> out that although I am blind, I have never fallen into the category of "the
> blind." This is a point I failed to make early on in this thread, although I
> make it here. I, AM, NOT, THE, BLIND, I, AM HUMAN! I shout it from the
> rooftops. I, AM, HUMAN, it's only my eyes that don't work so well. I will
> also point out that some years ago, I found myself running that horrible
> beast of a non-operating system just to play two games and to use a twitter
> client that was made for as you so eloquently put it, "the blind." Once I
> saw that this was all I was using it for, I tossed that virtual machine into
> the trash faster than you can say "toss that virtual machine into the
> trash." I found that it certainly wasn't worth my time and energy to keep it
> running just for that frivolous activity that I could do on the host Linux
> OS with just a little more effort, and the Twitter website really isn't so
> bad that it needs "for the blind" treatment.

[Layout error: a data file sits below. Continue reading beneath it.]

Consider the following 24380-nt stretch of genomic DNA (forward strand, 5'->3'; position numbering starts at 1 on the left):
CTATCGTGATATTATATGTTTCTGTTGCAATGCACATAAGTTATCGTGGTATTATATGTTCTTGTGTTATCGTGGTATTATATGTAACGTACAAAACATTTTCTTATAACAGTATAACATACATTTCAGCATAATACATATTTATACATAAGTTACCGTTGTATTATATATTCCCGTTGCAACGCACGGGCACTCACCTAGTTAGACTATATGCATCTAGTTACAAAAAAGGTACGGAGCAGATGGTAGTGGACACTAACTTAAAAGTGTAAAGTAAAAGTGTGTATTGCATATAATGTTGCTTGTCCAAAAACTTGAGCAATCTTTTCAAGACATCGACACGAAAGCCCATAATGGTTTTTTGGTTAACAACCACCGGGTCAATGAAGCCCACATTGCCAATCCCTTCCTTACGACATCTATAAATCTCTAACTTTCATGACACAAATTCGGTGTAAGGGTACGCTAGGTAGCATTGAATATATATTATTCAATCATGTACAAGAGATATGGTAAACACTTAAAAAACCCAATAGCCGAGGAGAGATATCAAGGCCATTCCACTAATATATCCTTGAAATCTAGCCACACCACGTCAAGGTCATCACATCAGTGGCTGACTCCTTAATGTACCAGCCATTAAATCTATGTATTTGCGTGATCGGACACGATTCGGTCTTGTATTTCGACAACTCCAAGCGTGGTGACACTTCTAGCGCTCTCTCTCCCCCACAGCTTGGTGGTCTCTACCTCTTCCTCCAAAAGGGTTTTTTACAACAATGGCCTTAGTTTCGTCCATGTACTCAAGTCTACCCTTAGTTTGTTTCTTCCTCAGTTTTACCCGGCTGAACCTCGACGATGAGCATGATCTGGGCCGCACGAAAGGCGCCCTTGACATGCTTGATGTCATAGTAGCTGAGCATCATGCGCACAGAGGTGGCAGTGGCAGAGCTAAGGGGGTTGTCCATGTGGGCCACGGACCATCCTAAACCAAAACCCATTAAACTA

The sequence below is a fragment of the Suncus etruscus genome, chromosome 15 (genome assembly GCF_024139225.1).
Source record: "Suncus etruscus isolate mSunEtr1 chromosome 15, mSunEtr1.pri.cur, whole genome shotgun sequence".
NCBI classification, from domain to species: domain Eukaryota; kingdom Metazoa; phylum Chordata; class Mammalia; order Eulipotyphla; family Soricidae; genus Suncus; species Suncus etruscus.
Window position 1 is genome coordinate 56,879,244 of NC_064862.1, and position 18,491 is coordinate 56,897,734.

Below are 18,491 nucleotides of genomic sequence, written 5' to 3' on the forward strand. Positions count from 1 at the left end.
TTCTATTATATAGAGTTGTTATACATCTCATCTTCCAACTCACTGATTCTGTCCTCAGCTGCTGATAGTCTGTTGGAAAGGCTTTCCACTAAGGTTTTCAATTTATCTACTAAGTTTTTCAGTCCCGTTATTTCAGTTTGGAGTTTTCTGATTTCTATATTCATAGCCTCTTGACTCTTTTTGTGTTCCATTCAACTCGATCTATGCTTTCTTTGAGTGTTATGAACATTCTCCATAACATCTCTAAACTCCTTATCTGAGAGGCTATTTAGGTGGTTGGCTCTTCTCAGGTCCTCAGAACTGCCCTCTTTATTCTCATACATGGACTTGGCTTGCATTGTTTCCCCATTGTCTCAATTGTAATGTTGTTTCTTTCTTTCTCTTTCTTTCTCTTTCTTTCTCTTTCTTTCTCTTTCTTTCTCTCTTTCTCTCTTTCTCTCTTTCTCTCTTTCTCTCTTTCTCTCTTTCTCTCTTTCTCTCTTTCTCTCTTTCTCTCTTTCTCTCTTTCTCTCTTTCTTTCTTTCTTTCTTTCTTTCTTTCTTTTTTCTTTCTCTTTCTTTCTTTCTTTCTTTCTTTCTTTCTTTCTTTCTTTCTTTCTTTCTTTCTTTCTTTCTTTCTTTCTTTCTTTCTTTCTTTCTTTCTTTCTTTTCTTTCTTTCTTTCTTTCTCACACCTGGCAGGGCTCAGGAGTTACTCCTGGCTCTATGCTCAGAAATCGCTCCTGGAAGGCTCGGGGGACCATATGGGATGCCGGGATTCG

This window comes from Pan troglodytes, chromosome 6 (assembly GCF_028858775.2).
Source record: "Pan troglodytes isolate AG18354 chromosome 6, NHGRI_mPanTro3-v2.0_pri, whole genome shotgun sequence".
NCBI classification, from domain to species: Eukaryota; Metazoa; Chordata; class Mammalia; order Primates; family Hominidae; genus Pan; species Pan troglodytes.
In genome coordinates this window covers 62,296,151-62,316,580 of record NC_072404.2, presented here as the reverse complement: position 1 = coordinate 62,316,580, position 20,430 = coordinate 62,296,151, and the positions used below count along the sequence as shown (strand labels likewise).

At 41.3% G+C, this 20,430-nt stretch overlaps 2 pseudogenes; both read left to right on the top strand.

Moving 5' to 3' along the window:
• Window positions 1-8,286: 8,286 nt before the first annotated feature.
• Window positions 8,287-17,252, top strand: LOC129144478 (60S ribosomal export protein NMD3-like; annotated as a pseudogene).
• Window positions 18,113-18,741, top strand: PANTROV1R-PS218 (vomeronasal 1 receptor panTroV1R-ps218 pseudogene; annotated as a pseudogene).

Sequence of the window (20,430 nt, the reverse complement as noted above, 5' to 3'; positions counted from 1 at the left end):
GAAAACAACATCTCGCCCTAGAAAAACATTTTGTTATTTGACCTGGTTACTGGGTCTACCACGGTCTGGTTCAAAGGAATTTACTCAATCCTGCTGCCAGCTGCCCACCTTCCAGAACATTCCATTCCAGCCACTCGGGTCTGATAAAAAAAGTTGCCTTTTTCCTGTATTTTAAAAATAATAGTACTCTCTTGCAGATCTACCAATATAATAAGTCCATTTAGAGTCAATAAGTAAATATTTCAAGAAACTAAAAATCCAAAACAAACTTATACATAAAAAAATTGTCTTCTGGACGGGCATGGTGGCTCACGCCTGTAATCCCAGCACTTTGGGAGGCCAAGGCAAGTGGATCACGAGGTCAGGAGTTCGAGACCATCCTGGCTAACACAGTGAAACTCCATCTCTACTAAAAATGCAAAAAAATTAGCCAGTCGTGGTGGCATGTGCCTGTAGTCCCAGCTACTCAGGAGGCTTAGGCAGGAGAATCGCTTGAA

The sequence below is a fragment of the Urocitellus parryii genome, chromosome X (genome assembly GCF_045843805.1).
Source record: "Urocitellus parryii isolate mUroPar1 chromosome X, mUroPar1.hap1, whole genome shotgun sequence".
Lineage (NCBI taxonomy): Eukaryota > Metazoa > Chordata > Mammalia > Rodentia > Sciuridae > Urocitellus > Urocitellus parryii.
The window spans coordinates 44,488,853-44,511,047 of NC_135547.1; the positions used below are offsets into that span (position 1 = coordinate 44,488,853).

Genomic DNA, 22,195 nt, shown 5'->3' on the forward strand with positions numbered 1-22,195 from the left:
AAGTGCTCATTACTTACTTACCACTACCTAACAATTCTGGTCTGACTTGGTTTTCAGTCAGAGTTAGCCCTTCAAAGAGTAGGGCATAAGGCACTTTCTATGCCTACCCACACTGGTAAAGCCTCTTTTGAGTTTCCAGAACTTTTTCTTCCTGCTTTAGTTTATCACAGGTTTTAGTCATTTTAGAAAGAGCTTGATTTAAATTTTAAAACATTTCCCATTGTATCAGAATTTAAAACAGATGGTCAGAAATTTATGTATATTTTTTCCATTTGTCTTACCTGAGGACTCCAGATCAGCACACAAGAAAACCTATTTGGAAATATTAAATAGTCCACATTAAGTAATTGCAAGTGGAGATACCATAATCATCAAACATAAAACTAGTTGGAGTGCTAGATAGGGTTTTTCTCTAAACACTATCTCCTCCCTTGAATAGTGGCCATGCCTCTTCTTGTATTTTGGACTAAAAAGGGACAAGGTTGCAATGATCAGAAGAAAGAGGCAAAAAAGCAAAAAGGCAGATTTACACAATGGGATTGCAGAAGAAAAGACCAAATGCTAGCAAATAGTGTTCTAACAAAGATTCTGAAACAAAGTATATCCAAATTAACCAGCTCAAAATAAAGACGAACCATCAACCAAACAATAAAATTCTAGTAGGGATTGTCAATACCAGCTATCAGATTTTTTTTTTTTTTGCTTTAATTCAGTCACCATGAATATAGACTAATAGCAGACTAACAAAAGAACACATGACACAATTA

> > I mean I have Google Chrome set as my default browser right now. And I can
> > uninstall a lot. There's no Candy Crush Saga, and I just uninstalled Dizney
> > Plus.
> > 
> > What? How did you do all that? I got help trying to get some of that crap gone, and it WILL, NOT, GO, not even on 10. OK I think 3 of us were able to wrestle Disney Plus off the thing, but getting rid of that Microsoft browser is a no-go, along with many other things that just didn't have the appropriate uninstall or remove type of buttons, only a link that took us to a help page about how to uninstall software. But the crap simply won't go, no matter how hard we tried to get it gone. Did they fix this in 11 with the default browser thing? There was much talk around the interwebs about the browser in 11 being stuck, and it taking hours to try to figure out how to change the default, and then once enough people figured out how to change it, Microsoft went and fixed them so they got the Microsoft browser back and couldn't change it anymore. This is what happens when you let a single company with a known history of bad business control every aspect of your computer. They can do what t